County clerks in Nevada say time is running short if they are to purchase and install new touch-screen voting systems by the November 2004 election.
Alan Glover, clerk-recorder in Carson City, said training and implementation of software must be completed by Feb. 1 and the new voting equipment delivered by April 1 if they are to use the new system in the next general election.
In a letter to Secretary of State Dean Heller, Glover said county clerks believe "time is running out to put on a successful election."
Heller said they'll have their decision after he meets with Washoe County officials on Dec. 4 to discuss the two major voting machine systems under consideration.
"They'll have the machines by March and they'll have the rest of the year to do training and get ready for the election," Heller said.
Heller said all counties in the state should use the same machines rather than allowing each county to buy a different system.
"We're in the unique position where we can do that," he said. "I'm hoping we have one kind of machine so that every voter in this state goes to the polls on Election Day and uses the same machine."
Because his office controls the money provided by the federal government to purchase the machines, he has a lot of say over the issue.
Some clerks, however, want the freedom to make their own decisions. They maintain running elections should be left to county officials, not the state.
"Our unified opinion also still remains strong that each county be responsible for selecting the equipment and vendor that will best meet the needs of the local voters within their respective jurisdictions," Glover's letter said.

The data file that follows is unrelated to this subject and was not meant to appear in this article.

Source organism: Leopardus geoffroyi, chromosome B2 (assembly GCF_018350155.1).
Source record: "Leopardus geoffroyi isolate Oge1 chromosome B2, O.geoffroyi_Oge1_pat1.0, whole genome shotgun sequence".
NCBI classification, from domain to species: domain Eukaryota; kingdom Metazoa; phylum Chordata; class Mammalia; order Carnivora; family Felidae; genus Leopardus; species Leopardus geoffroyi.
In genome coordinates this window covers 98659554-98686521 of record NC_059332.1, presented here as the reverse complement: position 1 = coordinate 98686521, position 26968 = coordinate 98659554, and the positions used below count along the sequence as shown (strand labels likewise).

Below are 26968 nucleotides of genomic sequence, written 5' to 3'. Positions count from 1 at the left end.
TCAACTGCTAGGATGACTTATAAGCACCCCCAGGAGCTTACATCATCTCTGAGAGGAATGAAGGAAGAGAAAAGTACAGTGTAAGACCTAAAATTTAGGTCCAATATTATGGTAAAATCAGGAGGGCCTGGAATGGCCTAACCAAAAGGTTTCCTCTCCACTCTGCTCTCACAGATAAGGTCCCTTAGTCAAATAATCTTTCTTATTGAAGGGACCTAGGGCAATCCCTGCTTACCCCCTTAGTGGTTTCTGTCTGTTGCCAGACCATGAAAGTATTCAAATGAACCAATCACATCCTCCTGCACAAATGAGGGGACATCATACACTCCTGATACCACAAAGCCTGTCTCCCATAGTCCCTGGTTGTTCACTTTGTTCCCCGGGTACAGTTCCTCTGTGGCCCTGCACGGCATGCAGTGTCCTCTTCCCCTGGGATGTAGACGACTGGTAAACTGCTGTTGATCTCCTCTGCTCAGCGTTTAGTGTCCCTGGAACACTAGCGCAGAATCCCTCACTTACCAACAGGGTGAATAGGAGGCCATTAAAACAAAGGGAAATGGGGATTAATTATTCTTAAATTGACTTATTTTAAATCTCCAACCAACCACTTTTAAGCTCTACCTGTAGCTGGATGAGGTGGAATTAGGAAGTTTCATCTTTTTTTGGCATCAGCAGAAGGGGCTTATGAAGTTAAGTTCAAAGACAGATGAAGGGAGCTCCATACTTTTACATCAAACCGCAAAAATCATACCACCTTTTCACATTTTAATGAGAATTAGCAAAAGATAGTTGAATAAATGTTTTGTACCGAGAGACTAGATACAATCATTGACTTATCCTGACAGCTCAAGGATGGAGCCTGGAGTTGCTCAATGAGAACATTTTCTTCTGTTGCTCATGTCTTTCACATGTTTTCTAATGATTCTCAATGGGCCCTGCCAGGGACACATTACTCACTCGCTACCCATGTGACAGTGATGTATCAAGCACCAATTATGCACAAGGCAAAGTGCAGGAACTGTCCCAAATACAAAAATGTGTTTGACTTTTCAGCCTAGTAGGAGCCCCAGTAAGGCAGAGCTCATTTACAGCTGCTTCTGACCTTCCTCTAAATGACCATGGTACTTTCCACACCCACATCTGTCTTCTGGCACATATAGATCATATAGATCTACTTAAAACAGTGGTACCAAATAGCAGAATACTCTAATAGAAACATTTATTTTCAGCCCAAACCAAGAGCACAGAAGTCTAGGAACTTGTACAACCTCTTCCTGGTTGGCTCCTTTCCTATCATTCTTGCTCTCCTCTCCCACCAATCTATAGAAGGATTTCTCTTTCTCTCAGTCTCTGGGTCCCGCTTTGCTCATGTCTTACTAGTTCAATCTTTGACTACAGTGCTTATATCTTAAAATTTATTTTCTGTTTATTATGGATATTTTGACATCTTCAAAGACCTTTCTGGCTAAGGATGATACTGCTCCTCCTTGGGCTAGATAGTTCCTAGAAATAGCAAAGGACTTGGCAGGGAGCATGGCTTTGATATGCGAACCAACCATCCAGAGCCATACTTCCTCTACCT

Heller said the federal government apparently disagrees.
"If the feds wanted the clerks to have all the money, they could have allocated it to them, but it's clear if there are problems in our state, the Justice Department is going after the secretary of state, so the burden falls on my office."
The letter warns that the most time-consuming part of the extensive modernization and upgrades mandated by the federal Help America Vote Act will be public education in using the new system.
The act was passed by Congress in response to the controversies generated by the 2000 presidential election.
"If a decision cannot be reached and information provided to us shortly, we strongly suggest you consider postponing any decision regarding election equipment-tabulation systems until after the 2004 presidential election," the letter said.
Heller has been leaning toward the Sequoia system already in place in Clark County, which spent about $16 million on the system.
The other major system is sold by Diebold, but it has been criticized by some officials who say it has security flaws.